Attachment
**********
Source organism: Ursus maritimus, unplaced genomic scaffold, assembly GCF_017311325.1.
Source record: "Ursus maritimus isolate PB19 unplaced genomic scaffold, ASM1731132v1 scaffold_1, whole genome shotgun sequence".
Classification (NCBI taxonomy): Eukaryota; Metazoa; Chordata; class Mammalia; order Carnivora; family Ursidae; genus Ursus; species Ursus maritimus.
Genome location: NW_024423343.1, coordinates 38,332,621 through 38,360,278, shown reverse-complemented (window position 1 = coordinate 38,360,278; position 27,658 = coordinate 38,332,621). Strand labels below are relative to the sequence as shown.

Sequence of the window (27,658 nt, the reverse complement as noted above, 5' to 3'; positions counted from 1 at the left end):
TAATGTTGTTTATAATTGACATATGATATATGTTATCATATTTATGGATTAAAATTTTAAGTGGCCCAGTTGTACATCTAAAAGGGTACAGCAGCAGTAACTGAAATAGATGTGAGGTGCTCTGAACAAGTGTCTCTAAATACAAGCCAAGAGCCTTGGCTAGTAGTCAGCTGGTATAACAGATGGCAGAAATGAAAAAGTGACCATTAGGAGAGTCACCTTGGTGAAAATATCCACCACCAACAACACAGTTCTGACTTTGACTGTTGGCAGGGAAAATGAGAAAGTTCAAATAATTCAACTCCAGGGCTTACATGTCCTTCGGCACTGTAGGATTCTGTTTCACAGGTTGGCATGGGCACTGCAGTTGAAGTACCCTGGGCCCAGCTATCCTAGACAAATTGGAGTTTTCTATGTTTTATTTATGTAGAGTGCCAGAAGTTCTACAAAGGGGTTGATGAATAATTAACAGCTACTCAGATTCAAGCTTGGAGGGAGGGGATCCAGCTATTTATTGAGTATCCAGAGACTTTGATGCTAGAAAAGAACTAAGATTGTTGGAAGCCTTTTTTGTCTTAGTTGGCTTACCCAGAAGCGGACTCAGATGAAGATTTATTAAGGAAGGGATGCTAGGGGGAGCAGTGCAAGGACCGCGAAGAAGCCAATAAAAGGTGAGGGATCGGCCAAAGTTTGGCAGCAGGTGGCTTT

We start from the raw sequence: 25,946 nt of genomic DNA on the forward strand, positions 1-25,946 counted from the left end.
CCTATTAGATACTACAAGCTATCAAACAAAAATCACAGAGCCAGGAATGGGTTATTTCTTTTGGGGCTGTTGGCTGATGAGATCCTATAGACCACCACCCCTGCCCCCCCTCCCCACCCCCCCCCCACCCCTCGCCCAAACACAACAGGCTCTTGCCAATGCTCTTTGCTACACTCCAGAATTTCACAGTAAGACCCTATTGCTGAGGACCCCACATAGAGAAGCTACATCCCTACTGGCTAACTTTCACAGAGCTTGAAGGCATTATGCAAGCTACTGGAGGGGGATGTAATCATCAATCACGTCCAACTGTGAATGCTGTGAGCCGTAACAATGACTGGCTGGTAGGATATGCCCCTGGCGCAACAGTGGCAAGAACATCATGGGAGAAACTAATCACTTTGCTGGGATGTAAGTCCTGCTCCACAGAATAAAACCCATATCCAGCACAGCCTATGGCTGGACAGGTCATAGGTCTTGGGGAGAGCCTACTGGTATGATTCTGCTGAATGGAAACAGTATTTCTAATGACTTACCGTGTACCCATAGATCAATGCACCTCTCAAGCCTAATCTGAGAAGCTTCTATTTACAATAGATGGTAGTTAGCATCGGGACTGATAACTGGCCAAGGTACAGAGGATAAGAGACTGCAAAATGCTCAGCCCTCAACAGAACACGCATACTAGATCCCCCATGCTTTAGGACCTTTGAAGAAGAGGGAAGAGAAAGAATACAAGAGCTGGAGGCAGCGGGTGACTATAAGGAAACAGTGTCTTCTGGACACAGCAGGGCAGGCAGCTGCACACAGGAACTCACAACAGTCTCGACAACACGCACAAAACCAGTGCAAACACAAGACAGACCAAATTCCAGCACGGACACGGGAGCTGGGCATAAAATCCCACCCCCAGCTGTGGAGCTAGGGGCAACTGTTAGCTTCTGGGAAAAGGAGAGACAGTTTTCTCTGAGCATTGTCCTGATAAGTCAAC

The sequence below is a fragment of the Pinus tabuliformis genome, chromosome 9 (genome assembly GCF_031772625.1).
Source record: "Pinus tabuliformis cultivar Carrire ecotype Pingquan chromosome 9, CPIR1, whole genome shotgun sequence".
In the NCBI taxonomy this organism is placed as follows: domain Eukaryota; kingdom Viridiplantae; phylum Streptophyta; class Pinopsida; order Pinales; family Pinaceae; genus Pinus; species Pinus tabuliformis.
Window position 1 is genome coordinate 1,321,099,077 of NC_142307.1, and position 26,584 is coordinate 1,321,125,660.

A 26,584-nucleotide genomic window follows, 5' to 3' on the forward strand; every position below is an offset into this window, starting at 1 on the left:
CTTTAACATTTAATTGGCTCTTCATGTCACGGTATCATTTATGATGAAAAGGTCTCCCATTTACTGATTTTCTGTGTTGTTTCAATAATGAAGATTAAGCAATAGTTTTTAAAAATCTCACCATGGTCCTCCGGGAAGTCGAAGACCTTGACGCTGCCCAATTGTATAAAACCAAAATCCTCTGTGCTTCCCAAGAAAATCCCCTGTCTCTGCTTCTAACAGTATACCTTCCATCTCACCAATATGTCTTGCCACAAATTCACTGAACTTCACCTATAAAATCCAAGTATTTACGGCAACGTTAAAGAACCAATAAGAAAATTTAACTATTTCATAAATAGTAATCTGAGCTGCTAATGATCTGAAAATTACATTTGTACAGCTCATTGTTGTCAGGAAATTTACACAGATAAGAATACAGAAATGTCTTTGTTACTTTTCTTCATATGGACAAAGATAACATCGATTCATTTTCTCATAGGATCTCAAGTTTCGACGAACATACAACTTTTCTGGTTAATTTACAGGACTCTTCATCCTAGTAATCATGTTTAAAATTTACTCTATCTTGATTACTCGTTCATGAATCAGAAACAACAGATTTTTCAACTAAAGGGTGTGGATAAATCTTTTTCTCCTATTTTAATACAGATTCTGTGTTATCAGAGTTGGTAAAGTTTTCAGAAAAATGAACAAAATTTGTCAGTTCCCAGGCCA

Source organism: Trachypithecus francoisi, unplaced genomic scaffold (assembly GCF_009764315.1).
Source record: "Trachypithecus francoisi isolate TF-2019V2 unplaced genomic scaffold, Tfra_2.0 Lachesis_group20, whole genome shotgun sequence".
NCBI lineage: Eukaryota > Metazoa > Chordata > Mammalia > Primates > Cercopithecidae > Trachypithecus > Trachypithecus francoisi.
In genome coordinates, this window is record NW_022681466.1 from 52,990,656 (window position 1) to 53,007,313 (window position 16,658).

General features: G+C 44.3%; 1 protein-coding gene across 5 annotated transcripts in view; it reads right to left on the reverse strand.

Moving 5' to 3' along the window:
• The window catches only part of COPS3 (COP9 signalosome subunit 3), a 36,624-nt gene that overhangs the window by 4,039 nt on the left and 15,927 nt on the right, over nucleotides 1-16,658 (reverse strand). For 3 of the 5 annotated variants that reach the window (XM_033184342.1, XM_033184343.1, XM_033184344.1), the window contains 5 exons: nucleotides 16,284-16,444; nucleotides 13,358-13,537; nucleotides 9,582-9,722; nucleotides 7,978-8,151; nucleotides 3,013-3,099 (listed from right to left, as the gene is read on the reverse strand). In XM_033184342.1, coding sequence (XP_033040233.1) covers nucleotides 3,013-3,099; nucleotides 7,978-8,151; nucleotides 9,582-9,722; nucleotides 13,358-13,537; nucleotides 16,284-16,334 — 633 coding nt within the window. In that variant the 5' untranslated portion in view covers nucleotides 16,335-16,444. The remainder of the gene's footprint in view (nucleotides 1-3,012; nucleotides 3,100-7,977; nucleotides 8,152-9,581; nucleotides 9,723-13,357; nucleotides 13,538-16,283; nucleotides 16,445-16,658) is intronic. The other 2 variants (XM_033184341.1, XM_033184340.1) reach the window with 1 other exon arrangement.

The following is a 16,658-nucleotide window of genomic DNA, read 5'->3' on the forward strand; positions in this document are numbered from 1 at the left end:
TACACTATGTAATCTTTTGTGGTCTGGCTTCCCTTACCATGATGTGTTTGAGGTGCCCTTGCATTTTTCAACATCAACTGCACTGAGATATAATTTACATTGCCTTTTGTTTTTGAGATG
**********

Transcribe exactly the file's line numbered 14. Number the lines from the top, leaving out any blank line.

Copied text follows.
CTTTAACATTTAATTGGCTCTTCATGTCACGGTATCATTTATGATGAAAAGGTCTCCCATTTACTGATTTTCTGTGTTGTTTCAATAATGAAGATTAAGCAATAGTTTTTAAAAATCTCACCATGGTCCTCCGGGAAGTCGAAGACCTTGACGCTGCCCAATTGTATAAAACCAAAATCCTCTGTGCTTCCCAAGAAAATCCCCTGTCTCTGCTTCTAACAGTATACCTTCCATCTCACCAATATGTCTTGCCACAAATTCACTGAACTTCACCTATAAAATCCAAGTATTTACGGCAACGTTAAAGAACCAATAAGAAAATTTAACTATTTCATAAATAGTAATCTGAGCTGCTAATGATCTGAAAATTACATTTGTACAGCTCATTGTTGTCAGGAAATTTACACAGATAAGAATACAGAAATGTCTTTGTTACTTTTCTTCATATGGACAAAGATAACATCGATTCATTTTCTCATAGGATCTCAAGTTTCGACGAACATACAACTTTTCTGGTTAATTTACAGGACTCTTCATCCTAGTAATCATGTTTAAAATTTACTCTATCTTGATTACTCGTTCATGAATCAGAAACAACAGATTTTTCAACTAAAGGGTGTGGATAAATCTTTTTCTCCTATTTTAATACAGATTCTGTGTTATCAGAGTTGGTAAAGTTTTCAGAAAAATGAACAAAATTTGTCAGTTCCCAGGCCA